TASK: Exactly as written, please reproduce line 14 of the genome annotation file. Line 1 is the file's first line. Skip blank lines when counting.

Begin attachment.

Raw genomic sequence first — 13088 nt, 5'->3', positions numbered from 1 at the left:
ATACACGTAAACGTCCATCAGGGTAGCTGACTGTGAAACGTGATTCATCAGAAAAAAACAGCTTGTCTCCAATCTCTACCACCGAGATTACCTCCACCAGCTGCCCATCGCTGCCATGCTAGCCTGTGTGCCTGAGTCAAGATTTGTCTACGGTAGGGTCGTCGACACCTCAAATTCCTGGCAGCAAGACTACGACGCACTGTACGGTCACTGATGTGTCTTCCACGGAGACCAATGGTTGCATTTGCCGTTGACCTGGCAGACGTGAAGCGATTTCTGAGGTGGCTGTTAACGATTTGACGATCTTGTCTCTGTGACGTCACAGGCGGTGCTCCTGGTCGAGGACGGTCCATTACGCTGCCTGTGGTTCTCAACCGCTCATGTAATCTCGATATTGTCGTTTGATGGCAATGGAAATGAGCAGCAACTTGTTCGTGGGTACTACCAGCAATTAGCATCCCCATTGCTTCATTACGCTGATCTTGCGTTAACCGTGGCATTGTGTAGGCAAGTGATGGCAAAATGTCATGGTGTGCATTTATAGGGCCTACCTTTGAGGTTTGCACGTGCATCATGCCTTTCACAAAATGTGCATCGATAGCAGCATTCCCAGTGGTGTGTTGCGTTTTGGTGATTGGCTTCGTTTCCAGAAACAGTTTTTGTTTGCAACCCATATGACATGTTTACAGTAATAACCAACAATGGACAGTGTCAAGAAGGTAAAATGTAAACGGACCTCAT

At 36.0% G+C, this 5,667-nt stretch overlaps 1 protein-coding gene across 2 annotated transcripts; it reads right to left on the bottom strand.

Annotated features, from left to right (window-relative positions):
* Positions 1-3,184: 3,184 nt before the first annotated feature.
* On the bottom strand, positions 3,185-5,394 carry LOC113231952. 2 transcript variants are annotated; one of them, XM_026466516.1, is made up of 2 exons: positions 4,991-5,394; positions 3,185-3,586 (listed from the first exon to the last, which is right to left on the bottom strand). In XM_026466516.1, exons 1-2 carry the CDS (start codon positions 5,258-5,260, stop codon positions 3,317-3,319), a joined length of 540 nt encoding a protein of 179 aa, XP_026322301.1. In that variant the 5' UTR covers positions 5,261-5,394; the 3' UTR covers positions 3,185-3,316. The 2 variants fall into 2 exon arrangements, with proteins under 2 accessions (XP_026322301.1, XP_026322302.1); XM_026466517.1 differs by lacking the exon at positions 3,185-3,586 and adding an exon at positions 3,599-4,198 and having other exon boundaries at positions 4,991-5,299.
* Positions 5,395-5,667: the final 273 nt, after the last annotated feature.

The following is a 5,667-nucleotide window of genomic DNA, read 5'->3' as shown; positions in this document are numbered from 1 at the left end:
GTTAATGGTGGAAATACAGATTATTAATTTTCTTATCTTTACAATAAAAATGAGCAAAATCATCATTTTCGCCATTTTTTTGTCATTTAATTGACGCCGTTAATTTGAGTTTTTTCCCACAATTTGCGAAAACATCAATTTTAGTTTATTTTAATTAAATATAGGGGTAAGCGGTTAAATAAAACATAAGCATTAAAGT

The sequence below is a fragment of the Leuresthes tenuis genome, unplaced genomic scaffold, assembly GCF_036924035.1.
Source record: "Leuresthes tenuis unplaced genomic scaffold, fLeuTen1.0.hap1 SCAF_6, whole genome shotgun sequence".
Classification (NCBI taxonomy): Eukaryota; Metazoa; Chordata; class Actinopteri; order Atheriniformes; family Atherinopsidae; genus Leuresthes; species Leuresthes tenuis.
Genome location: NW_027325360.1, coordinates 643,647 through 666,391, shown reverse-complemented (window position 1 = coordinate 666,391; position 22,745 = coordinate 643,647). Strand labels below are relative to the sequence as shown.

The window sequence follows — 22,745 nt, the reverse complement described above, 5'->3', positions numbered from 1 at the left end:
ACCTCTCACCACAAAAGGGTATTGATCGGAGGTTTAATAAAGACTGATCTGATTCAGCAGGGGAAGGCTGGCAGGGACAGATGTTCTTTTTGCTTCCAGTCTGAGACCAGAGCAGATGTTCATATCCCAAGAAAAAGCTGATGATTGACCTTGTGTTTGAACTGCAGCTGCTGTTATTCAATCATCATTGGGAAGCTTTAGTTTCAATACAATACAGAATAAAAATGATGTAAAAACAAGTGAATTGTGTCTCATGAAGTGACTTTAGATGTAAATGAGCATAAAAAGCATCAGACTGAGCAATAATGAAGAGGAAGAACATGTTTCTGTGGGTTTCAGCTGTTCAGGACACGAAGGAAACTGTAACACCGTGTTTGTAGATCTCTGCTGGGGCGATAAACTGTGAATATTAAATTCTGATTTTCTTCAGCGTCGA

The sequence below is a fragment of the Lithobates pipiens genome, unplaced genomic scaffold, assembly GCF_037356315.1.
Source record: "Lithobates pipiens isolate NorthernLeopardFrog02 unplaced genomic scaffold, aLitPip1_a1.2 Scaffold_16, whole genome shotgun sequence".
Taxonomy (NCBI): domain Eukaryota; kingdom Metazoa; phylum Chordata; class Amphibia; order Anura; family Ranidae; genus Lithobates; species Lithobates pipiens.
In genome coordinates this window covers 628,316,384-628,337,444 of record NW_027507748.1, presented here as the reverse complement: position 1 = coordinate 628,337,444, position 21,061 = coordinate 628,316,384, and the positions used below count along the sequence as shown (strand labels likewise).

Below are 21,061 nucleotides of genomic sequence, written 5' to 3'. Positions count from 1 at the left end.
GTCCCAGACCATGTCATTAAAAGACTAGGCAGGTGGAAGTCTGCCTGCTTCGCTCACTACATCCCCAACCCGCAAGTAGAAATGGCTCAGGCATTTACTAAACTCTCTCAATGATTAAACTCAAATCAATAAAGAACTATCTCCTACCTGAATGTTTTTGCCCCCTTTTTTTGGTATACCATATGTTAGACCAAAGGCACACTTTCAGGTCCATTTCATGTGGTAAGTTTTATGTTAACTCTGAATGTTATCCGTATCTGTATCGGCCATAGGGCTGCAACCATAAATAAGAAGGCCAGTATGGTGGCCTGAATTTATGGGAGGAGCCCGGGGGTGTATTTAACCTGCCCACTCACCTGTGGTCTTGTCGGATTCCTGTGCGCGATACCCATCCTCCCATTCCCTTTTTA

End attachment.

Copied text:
The window sequence follows — 22,745 nt, the reverse complement described above, 5'->3', positions numbered from 1 at the left end: